As long as arm 56 of loading lever 51 rests on straight section 58 of control cam 57, it is retained in a center position of rest, which is illustrated in FIG. 1. As mentioned above, this is the position in which a shot can be fired. When a shot is fired, slide 41 is moved rearwardly under the influence of the powder gases which develop therefrom. In this connection, nose 59 of cam 57 passes by arm 56 of loading lever 51, causing loading lever 51 to first perform a brief clockwise swivel motion before it is released by nose 59 of cam 57 and can then be swivelled counterclockwise by elbow spring 62 without hindrance. This lifts shoulder 55 on loading lever 51 so far that is positioned behind the end of forwardmost cartridge 34. If slide 41 is then moved back into the initial position shown in FIG. 1 by means of a spring which is tensioned by its return movement, for example, end surface 61 first comes into a contacting relationship with arm 56 of loading lever 51. The arrangement is designed in such a manner and elbow spring 62 is dimensioned in such a manner that loading lever 51 is first pushed into slot 52 without being swivelled. This guides shoulder 55 from its lateral position next to forwardmost cartridge 34 into a position in which it engages said forwardmost cartridge from behind. When journal stud 54 has come into a contacting relationship with the front end, in the direction of fire, of slot 52, the end surface causes loading lever 51 to swivel clockwise, thereby moving shoulder 55 of the loading lelvel toward breech member 4. During this sequence, shoulder 55 drives forwardmost cartridge 34 out of the magazine and inserts it into the firing chamber in the breech member, which is placed in the loading position during the rearward movement of slide 41. The height of nose 59 is dimensioned in such a manner as to ensure complete insertion of the cartridge. When arm 56 of loading lever 51 has reached the crown of nose 59, it is released longitudinally and can therefore be moved rearwardly to its initial position again by elbow spring 62. However during this sequence the loading lever still remains swivelled clockwise relative to the position illustrated in FIG. 1. However lateral shoulder 55 assumes the attitude illustrated in FIG. 1 relative to magazine 31, thereby permitting unimpeded advance of the next cartridge into the forwardmost position at this time. Moreover, it can swivel into the position of rest illustrated in FIG. 1 without hindrance through the magazine and the forwardmost cartridge when arm 56 slides along inclined flank 60 of cam 57 as slide 41 continues moving forward. The above described cycle is repeated with every shot.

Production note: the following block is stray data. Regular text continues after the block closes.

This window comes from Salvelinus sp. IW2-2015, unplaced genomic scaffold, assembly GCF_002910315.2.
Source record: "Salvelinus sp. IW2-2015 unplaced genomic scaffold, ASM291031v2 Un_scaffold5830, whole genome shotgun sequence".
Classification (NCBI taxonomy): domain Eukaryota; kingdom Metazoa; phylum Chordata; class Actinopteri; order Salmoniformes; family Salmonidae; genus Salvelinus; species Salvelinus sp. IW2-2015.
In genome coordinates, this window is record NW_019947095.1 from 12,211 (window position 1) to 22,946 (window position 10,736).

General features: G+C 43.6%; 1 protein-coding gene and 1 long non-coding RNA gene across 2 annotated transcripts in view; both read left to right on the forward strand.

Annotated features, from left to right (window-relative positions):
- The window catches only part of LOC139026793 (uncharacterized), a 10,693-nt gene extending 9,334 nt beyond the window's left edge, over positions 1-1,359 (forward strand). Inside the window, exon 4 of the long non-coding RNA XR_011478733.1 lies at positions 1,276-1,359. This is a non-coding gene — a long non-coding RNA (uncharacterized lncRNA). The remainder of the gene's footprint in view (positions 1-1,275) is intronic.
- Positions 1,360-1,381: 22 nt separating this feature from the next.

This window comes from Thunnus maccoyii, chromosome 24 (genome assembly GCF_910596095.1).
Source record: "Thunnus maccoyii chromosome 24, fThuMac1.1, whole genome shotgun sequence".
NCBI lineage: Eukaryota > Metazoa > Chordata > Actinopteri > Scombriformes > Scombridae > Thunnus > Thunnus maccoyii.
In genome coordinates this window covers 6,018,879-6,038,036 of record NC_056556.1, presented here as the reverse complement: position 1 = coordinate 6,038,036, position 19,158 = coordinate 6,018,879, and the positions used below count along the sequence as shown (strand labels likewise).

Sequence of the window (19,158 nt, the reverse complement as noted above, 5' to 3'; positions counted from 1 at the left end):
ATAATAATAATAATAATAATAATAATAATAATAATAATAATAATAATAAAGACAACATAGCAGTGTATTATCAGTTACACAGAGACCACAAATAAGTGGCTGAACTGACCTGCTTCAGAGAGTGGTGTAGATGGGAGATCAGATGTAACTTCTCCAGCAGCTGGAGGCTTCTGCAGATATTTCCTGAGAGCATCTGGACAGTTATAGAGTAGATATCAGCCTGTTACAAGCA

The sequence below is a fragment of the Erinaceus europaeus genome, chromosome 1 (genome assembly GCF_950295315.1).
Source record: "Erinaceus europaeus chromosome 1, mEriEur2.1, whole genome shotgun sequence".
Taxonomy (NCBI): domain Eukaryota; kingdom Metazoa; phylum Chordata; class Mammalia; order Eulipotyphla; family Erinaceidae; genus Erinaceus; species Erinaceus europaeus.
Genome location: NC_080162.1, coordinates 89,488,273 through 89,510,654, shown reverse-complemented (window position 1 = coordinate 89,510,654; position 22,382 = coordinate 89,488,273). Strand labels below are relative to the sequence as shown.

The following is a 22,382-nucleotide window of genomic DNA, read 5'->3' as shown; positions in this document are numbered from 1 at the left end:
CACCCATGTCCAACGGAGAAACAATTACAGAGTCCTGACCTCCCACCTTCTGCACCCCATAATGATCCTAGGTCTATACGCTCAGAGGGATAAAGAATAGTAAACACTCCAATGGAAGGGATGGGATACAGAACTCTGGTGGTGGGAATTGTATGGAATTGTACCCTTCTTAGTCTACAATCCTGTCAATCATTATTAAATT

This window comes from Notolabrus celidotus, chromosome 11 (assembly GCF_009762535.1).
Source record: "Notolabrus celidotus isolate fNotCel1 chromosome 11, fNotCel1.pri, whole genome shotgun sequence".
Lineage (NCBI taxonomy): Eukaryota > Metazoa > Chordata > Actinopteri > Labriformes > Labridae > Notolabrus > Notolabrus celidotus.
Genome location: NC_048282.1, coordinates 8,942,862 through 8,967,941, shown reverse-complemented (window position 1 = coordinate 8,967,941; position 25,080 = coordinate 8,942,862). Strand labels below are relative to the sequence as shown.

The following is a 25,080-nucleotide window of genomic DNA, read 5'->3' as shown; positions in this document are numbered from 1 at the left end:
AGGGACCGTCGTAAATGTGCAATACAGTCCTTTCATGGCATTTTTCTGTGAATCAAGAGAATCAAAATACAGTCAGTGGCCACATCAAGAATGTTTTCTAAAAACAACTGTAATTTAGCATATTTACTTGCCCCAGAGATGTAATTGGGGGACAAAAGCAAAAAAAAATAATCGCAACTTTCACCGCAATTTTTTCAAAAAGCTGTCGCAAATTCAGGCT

In the illustrated weapon, the movement of slide 41 is further utilized to actuate a shot counter 71, which operates conjointly with the trigger mechanism in an unillustrated manner. For this purpose, the slide has an arm 72, which comes into engagement with a switching member of the shot counter every time the slide moves back and forth. Moreover, the slide can also serve to cock hammer 26 of the trigger mechanism in an unillustrated manner. It is practical to design the trigger mechanism in such a manner that after every shot it catches slide 41 in a rearward position, in which hammer 26 is cocked, breech member 4 is in the loading position and loading lever 51 is positioned to the side of and behind forwardmost cartridge 34. When trigger 28 is pulled, slide 41 is then released, permitting it to move to its forwardmost position, whereby it first shifts loading lever 51 forwardly in the above-described manner, then swivels it for the introduction of a cartridge into breech member 4, then swivels the breech member into the firing position, and finally releases the hammer for ignition of the cartridge. After ignition, the above-mentioned parts are then returned to the initial position in the above-described manner. This behaviour corresponds to that of an open-bolt weapon, and offers the advantage that there is no cartridge in the closed firing chamber with the weapon in a state of rest. Especially with caseless cartridges, it would otherwise be quite possible for a weapon that has been heated up from firing to result in spontaneous ignition of a cartridge located in the firing chamber if, as is common in the case of closed-bolt weapons, the cartridge has been ready to fire in the closed firing chamber for an extended period of time.